Prolific evidence of unbearable atrocity is, sadly, nothing new. But varying-sized screens and rapid-fire media platforms have made difficult images unavoidable across the globe — from cell phone videos of police brutality, to footage of mass shootings, to photographs of migrant detention centers and drowned refugee children surfacing ashore. Is our current moment unwatchable? It certainly seems that way.
When Susan Sontag published Regarding the Pain of Others in 2003, however, there was a feeling that shocking images still possessed the power to rouse belief and expose injustice to the light of day. “Let the atrocious images haunt us,” Sontag urged, insisting that no image is truly unwatchable when it retains the potential to provoke moral outrage and prompt viewers “to pay attention, to reflect, to learn, to examine the rationalizations for mass suffering offered by established powers.” But where can we find political traction today in response to the sprawling maelstrom of visual atrocities that we now consume as part of a habitual media diet?
While social media users lock into their airtight echo chambers, and white supremacist trolls and conspiracy theorists alike routinely disavow the documentation of homicidal violence, it appears that evidentiary truth has fallen victim to cynical reason. Call it an effect of “fake news,” or simply patent denialism, it is clearly a symptom of the broader decline of belief in traditionally refereed sources of journalistic news and expert knowledge. This is precisely what makes our current moment unwatchable — not just the excess of indigestible images, but the pervasive lack of faith or hope that an encounter with these images will be of any consequence whatsoever. The unwatchable represents the aesthetic condition of a political moment in which the future looks bleak, unavoidably catastrophic, and increasingly uninhabitable.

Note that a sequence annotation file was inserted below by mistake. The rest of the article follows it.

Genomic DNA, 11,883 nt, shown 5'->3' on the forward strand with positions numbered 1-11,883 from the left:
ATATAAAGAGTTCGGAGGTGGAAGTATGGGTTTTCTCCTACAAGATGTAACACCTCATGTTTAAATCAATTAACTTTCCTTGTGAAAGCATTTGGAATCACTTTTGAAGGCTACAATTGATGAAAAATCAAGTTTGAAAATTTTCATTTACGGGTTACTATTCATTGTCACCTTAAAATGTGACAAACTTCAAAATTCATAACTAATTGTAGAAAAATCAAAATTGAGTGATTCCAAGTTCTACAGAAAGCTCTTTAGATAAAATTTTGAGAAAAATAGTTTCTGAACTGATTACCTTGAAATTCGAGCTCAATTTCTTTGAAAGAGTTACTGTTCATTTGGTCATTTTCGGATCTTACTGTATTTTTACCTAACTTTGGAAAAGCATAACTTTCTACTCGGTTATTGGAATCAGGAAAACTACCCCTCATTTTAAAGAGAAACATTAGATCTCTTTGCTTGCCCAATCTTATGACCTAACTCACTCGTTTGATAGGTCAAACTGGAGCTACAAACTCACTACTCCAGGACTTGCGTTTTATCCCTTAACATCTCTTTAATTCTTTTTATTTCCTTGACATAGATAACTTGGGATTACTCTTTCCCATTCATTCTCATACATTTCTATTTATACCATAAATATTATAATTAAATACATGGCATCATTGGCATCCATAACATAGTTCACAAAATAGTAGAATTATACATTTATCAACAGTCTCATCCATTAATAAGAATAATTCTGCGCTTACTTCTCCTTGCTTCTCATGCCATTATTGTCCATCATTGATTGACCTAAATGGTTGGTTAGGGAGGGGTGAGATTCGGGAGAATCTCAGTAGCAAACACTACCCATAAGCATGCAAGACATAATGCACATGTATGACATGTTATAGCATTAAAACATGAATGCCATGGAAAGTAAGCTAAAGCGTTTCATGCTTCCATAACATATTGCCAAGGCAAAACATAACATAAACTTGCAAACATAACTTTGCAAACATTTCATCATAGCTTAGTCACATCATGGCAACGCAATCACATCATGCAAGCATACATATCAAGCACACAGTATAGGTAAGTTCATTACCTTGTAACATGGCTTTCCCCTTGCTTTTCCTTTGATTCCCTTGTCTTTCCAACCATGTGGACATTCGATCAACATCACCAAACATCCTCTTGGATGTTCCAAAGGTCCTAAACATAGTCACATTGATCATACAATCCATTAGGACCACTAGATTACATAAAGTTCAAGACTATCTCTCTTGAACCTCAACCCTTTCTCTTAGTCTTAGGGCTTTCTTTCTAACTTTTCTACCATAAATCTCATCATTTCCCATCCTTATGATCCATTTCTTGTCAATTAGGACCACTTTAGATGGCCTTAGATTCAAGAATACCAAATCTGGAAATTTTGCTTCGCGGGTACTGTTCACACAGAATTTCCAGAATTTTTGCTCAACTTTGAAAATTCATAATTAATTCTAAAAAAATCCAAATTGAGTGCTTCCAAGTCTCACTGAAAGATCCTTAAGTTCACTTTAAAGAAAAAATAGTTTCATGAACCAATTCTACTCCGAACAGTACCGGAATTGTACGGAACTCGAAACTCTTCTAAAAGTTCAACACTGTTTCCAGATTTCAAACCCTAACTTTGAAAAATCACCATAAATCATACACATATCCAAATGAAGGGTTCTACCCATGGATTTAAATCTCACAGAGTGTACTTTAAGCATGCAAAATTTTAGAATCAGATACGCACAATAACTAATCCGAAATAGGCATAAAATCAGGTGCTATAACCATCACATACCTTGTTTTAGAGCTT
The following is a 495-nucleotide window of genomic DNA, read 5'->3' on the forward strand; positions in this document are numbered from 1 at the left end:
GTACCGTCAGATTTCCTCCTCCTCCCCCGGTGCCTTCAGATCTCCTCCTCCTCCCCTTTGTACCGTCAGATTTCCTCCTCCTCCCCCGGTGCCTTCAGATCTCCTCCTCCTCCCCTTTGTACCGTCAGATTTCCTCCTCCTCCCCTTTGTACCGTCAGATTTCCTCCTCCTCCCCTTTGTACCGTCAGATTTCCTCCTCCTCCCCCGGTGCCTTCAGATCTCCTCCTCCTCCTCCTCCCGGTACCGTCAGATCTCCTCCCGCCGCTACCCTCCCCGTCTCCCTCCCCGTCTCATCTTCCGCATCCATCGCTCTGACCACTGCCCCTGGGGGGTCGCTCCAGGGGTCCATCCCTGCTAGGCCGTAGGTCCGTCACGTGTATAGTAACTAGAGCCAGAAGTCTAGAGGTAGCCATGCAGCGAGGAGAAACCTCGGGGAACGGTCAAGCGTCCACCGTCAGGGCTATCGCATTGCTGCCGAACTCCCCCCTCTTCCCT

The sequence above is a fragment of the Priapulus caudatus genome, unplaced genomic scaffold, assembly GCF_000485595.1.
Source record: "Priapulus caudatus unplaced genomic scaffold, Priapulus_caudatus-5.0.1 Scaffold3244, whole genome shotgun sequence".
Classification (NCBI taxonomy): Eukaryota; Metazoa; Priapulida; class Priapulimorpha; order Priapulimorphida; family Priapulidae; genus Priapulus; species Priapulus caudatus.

It is, in this way, distinct from the postmodern condition. When Fredric Jameson famously wrote that it is “easier to imagine the end of the world than the end of capitalism,” he was commenting on a society that voraciously extracted commodity value from every possible event or style. From war and genocide to fine art and classical architecture, there was a smug sense that anything from the past could be appropriated by the empty, financializing drive of multinational capitalism. The eruption of Mount Vesuvius? Print it on a tote bag! The ravages of settler colonialism? Adapt it into a nostalgic television Western! The aftermath of imperialist conquest and geopolitical violence? Serve it up to hungry tourists as heritage sites, where you can buy your very own memorial trinkets and take authentic local snapshots, all for the low cost of carbon-guzzling airfare! Albeit repugnant, these formations of postmodernism were not necessarily unwatchable — though their material consequences were too often unwatched: cloaked and concealed by the glossy mirage of simulacrum and pastiche that sustained belief in financial capitalism’s seemingly limitless potential for resource extraction and profitable development.
If the world is more emphatically unwatchable, this turn has been paradoxical: cynical resignation coexists with intense emotional reaction, and heightened skepticism about the truth-value or transformative potential of images has emerged alongside the resurgence of political activism via digital media.